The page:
This completes the description of the cathode and grid structures, all of which are supported from within the grid base The anode and accelerator grid structures are supported externally of theY grid base I. A ring 95, depending from the lower outer edge of the grid base, carries a skirt 91 to which is brazed a sealing ring 99. Sealed to this is the main envelope IUI of the tube, a cylinder of hard glass which is bulged slightly at vthe center to carry it away from the principal electrostatic stresses between the high potential portions of the tube. At its upper end 7 the envelope is sealed to a second 'sealing ring |03 which is secured through a skirt |95 to an ac celerator grid support ring |01. Through an intermediate ring |09 this carries a support tube to which the accelerator grid proper is secured. This comprises a disc i|3, whose lower surface is conformed to the outer surfaceV of the grid 81. it is flat except for an annular bulge -immediately above the filaments.. This portion of the accelerator grid is slotted, the grid function being supplied by the. bars left between the slots. Like the control grid, the central portion of the accelerator grid is formed in two layers to provide a cooling channel ||5, fed by a pair of manifold tubes ||1 and capillary feeders H9.

The space between the accelerator grid and the control grid does notv form a resonant cavity at the operating frequencies of the tube. At these frequencies the flange |2|, which surrounds the accelerator grid, forms with its inwardly project:- ing skirt |23 a quarter wave choke which oifers a very high impedance at the periphery of the cavity, across which the maximum voltage drop wili' occur, and the space between the. skirt |23 and the grid cap 85 forms ahy-pass. The high impedance. at the operating frequency prevents anymaterial build-up of voltages thereat, while the by-pass prevents the escape of power through forced oscillation. At' other frequencies the bypass section is notl operative as such and itself contributes to the damping.

The anode structure is supported from the acceleratorV grid support ring |01 by means of an insulating tube |25 secured to the support ring by a seal ring |21. A second seal ring |29 connects with the anode support ring |3| which carries the series of concentric tubes forming the anode structure. Of these tubes the outermost |33,'the intermediate tube |35, and the inner tube |31, are spaced so that between them is formed a channel through which cooling water may be circulated through the input and output ports |39 and lill respectively. A massive copper outer anode ring |43' is secured to the end of tube |33. An inner anode ring |45 is secured to the tube |31. Between the two, and mounted on tube |35, is the anode proper.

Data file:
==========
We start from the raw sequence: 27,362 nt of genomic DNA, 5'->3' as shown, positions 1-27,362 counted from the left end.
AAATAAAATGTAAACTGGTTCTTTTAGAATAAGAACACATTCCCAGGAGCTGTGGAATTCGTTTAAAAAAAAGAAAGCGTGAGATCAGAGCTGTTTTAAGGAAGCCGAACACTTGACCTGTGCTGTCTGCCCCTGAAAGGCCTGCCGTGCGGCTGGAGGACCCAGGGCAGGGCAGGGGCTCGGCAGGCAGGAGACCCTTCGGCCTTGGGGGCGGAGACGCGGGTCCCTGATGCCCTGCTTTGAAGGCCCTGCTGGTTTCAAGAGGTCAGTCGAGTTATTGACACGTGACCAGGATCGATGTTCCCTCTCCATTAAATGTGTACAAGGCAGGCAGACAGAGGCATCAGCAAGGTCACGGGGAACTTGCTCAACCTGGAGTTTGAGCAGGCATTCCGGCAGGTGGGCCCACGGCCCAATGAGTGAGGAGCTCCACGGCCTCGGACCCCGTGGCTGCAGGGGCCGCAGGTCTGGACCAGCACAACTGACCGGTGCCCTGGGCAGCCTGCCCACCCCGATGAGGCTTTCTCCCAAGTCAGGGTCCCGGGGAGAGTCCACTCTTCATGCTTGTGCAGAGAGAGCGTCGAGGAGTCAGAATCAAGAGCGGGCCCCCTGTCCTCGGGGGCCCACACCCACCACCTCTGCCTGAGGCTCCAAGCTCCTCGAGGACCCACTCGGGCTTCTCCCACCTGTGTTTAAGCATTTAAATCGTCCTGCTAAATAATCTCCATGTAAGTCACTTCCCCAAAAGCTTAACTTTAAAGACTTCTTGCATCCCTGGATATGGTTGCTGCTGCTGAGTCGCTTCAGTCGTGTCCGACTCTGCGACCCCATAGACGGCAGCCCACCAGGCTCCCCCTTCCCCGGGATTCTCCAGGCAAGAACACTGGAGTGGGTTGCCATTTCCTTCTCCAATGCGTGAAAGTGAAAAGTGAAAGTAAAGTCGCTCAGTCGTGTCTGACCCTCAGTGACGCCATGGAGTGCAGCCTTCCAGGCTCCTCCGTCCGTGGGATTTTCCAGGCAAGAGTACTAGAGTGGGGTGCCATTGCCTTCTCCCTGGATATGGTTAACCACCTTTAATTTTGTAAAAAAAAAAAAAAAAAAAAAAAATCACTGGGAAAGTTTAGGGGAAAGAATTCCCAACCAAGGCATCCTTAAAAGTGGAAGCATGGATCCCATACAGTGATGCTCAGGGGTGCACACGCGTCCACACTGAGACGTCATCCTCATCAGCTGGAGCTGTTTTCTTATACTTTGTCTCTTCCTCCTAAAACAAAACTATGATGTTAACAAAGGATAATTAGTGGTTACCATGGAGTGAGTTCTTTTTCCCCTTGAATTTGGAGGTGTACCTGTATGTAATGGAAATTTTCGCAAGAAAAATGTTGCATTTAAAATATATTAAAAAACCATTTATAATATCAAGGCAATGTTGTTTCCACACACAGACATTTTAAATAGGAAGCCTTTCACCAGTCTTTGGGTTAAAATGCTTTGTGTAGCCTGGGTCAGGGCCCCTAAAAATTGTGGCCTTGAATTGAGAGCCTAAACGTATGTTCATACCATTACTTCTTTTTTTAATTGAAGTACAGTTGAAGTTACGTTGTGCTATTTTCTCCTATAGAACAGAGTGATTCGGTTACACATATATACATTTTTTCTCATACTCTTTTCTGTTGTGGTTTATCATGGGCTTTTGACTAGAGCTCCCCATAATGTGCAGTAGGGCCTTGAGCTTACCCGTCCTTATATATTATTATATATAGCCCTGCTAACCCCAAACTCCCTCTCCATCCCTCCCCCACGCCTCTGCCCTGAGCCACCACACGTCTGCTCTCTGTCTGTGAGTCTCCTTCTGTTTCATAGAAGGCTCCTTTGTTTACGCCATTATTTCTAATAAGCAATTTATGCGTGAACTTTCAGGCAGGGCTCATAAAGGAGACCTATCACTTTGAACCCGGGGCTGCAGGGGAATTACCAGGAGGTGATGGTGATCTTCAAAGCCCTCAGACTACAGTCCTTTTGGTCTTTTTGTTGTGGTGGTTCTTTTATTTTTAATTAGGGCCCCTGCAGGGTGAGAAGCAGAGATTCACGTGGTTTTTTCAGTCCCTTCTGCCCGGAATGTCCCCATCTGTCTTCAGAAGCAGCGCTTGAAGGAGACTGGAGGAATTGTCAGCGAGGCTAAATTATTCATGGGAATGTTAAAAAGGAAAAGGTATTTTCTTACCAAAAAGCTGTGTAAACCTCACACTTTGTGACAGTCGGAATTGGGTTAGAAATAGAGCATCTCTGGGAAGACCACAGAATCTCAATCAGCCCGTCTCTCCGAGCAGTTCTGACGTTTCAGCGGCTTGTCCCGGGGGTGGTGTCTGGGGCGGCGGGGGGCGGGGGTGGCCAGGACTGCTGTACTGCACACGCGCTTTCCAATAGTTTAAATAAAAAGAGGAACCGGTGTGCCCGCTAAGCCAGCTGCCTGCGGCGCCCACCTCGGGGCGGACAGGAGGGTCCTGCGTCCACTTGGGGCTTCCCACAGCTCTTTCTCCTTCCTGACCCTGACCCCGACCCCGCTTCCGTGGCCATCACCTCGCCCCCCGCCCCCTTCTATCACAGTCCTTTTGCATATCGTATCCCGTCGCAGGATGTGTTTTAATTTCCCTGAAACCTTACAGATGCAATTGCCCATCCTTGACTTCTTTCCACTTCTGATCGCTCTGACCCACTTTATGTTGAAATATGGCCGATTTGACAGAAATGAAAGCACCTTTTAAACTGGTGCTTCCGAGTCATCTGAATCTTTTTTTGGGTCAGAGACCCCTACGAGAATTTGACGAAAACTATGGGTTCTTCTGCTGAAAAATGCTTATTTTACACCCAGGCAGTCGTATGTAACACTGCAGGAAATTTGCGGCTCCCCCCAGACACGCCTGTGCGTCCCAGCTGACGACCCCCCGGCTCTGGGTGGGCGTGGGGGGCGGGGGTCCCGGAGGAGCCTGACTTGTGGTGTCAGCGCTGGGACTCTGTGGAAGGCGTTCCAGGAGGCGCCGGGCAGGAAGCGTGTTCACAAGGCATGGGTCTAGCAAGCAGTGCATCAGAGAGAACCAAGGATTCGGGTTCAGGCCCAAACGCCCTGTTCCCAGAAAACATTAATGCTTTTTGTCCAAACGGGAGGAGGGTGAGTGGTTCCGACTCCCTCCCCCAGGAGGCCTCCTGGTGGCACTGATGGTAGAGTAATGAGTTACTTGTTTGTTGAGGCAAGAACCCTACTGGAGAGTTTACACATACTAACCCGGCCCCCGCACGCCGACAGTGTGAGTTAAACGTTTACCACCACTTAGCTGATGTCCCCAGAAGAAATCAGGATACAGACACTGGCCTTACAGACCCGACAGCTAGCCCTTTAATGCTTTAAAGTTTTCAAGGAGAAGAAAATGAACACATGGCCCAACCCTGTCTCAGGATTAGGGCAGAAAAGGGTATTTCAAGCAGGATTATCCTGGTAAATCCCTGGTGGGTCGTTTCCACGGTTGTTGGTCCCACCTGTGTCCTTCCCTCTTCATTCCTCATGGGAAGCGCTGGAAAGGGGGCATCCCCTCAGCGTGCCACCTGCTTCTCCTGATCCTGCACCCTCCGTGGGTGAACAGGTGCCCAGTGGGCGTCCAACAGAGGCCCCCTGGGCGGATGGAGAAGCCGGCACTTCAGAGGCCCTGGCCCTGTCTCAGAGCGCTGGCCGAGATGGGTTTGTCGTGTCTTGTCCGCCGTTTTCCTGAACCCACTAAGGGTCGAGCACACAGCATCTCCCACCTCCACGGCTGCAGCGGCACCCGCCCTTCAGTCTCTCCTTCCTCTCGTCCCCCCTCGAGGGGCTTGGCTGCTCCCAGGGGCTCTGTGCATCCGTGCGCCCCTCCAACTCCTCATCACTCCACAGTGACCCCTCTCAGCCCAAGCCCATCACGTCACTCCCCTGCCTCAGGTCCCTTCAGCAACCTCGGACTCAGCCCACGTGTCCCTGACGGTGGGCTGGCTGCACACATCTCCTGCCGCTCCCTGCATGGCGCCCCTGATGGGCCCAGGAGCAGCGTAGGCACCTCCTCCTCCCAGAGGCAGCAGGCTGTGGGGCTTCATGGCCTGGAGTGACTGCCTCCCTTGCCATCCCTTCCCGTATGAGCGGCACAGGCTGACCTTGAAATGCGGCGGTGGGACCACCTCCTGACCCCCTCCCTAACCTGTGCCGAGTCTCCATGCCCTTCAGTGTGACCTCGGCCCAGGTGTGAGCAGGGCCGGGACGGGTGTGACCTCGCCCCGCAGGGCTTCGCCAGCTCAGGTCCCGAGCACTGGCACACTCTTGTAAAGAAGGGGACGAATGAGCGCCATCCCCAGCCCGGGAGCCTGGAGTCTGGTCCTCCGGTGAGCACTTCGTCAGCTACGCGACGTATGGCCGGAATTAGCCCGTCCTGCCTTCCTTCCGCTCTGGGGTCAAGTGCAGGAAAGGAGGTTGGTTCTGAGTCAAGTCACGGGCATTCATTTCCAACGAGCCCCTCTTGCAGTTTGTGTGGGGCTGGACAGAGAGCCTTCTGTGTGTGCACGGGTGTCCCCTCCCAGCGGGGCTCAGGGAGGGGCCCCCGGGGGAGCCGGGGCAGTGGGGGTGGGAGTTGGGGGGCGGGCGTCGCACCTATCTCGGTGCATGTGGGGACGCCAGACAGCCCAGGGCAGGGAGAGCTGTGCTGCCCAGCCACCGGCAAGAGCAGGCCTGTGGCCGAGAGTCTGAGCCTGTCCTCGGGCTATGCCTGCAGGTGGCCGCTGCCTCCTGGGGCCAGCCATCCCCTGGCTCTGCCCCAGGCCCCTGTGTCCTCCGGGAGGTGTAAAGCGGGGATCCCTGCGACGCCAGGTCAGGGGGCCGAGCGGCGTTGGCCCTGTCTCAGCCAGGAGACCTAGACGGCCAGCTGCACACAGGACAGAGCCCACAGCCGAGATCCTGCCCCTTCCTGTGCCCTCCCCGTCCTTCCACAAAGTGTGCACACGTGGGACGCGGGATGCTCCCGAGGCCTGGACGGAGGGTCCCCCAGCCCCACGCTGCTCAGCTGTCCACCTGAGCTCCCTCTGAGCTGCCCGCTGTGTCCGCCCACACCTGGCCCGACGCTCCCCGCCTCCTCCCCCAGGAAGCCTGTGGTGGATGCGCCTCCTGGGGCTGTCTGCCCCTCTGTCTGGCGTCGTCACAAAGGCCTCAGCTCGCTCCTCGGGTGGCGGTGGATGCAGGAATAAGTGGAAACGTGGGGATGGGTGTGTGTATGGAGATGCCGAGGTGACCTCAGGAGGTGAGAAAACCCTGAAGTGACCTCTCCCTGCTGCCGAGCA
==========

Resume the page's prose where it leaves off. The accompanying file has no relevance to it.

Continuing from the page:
The anode structure can best be appreciated by reference to Fig. 3. In constructing it, a solid copper hoop |46 is provided, into one edge (the lower, as shown in the figure) of which is milled a succession of narrow V-shaped slots equal in number to the filaments; i. e., in the present instance, 96 such slots. After the completion of this operation short tubular hoops, thinner than the hoop |136, are fitted within and without the circumference of hoop |45, and are brazed in place. From the other, or upper side of the composite hoop thus formed, another succession' of slots for passage of water is milled through all three of the members forming the hoopr and the whole is then brazed onto a ring |49, which in turn is fastened to the tube |35. The lips |50 and |52 of the inner and outer anode rings are then brazed t the hoops |51 and |48 respectively, which completes this portion of the anode. The whole forms an annular ridge on the anode structure1 which faces the filaments, the V-shaped grooves being opposed to the filaments themsel-ves. Thev slots which extend through members |46; HH and |43 connect the channels between tubes |33 and |35 and between |35 and |31, respectively, soV that the water which is circulated through these channels passes in close proximity with the anode surfaces bombarded by the electron flow from thecathodes and keeps them cool.

The'` shape of the anode cavity, particularly in the portion where the electron iiow from the filament is received, is important. The

Vvoltage between anode and cathode is high, but

there is still a considerable secondary emission of electrons where impact occurs. insofar as the secondaries are emitted within the V'shaped slots in the anode, the emission vis largely trapped and takes nov further part in the discharge, but where secondaries are released from the ridges between the slots and from the adjacent portions of the anode structure the results may be serious, especially since the ratio of secondary electrons to primaries may be considerably greater than unit. If these secondary electrons have a transit time which causes them to resonate with the desired frequency their numbers may build up by geometrical progression until the oscillating electrons effectively form a short circuit at what is desired to be a potential loop, with the result that the tube can actually cease to function for this reason alone.